• tom

    first i wanted to catch a fish, then i wanted to catch lots of fish, then i wanted to catch a big fish, then i wanted to catch a lot of big fish, then i wanted to catch a fish. all of us in the fishing world are at some point on the continium. it shouldn’t be a debate about “lifestyle” fishermen or “classic” fishermen. it should be a celebration of outdoors and the ability to fish in some really cool places.

  • Bob

    Fishing is about having fun. Not much else. I guess there are valid opinions about fishery management but most of that is controlled by the biologists who get paid to keep the fisheries in shape. It is good to make it public that people will do well to be careful not to harm fish they don’t plan on eating. But the how, where and with what equipment takes a backseat to whether it is a day of fun.

  • Anthony

    As others have stated above – there is an arc that many of us fly anglers travel. As we progress along this continuum, we our informed by our experiences and our outlook may change.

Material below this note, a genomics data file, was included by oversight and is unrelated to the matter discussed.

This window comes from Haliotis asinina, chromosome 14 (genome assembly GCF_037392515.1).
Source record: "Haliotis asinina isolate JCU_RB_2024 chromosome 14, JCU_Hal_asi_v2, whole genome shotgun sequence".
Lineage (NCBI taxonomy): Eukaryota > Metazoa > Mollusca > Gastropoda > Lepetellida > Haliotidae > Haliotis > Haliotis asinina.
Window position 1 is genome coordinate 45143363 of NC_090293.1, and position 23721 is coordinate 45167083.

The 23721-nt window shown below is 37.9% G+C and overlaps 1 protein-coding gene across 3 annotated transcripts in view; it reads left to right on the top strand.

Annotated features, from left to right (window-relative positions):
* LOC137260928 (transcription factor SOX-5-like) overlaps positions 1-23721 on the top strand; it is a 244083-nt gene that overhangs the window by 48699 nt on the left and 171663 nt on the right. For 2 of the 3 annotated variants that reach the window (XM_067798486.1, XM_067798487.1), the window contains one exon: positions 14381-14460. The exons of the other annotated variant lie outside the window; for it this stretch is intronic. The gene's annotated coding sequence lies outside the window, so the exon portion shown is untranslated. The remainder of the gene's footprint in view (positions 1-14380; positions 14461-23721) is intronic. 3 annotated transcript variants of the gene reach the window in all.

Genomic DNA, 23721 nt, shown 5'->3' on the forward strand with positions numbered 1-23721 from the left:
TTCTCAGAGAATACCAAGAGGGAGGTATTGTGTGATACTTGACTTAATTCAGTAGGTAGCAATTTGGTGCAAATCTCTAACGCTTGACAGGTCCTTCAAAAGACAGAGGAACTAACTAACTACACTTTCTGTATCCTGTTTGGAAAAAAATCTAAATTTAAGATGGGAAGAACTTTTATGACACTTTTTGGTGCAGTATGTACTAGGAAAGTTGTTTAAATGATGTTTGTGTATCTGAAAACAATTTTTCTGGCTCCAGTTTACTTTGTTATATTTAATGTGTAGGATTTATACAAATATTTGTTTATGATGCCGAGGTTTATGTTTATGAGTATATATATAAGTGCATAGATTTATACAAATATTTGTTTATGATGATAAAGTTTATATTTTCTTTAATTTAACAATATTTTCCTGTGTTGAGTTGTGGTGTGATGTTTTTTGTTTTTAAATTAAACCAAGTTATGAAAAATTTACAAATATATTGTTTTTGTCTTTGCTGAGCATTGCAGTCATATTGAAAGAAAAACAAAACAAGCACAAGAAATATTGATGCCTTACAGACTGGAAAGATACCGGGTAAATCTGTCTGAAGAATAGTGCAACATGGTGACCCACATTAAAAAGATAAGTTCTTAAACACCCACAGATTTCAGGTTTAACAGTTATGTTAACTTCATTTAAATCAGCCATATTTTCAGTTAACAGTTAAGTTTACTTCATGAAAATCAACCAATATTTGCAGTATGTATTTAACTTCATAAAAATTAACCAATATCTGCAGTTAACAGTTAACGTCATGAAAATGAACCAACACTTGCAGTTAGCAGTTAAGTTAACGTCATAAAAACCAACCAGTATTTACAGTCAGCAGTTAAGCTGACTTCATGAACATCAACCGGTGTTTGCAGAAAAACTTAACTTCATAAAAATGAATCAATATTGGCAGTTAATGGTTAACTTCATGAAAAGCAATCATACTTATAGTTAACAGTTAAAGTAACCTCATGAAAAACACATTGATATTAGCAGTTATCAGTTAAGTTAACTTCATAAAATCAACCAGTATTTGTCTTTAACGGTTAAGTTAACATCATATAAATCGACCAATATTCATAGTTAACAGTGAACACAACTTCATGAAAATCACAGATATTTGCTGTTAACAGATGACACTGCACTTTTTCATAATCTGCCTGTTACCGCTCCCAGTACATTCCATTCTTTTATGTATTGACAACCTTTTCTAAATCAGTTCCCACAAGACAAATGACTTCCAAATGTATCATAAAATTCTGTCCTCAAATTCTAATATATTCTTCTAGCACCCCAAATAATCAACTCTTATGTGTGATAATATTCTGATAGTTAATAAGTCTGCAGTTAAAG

At one time I gobbled up “how-to” articles and articles about the latest fly or latest material, but I’ve personally moved past that. This is not a value-judgment about others but a statement about where I am personally.
    After about 5 years or so of reading the more traditional fly-fishing magazines I realized that I’d seen it all before. It was like deja vu. The same “how-to” articles dusted off and dressed up to look new. If I were new to the sport these articles would be new to me and I’d be loving them. But…after a while you get “sequel-fatigue”. I probably don’t need to read about, pheasant-tails, and gold-ribbed hare’s ears again (even if they do have a brass bead – or a tungsten bead – or synthetic pheasant-tail or a flash-back….and on and on ad infinitum).
    This is not intended as a knock on technical fly-fishing or technical fly-fishing writing, but I think many of us get to a point where we are saturated and can’t take anymore. There are always others to take our place.
    So I’ve turned to other new-media looking for something different. Some I like, some I don’t. But I guess I’m ready for some introspection and “navel-gazing”. I’m sorry if that is somehow not being a good fly fisher. Different strokes for different folks.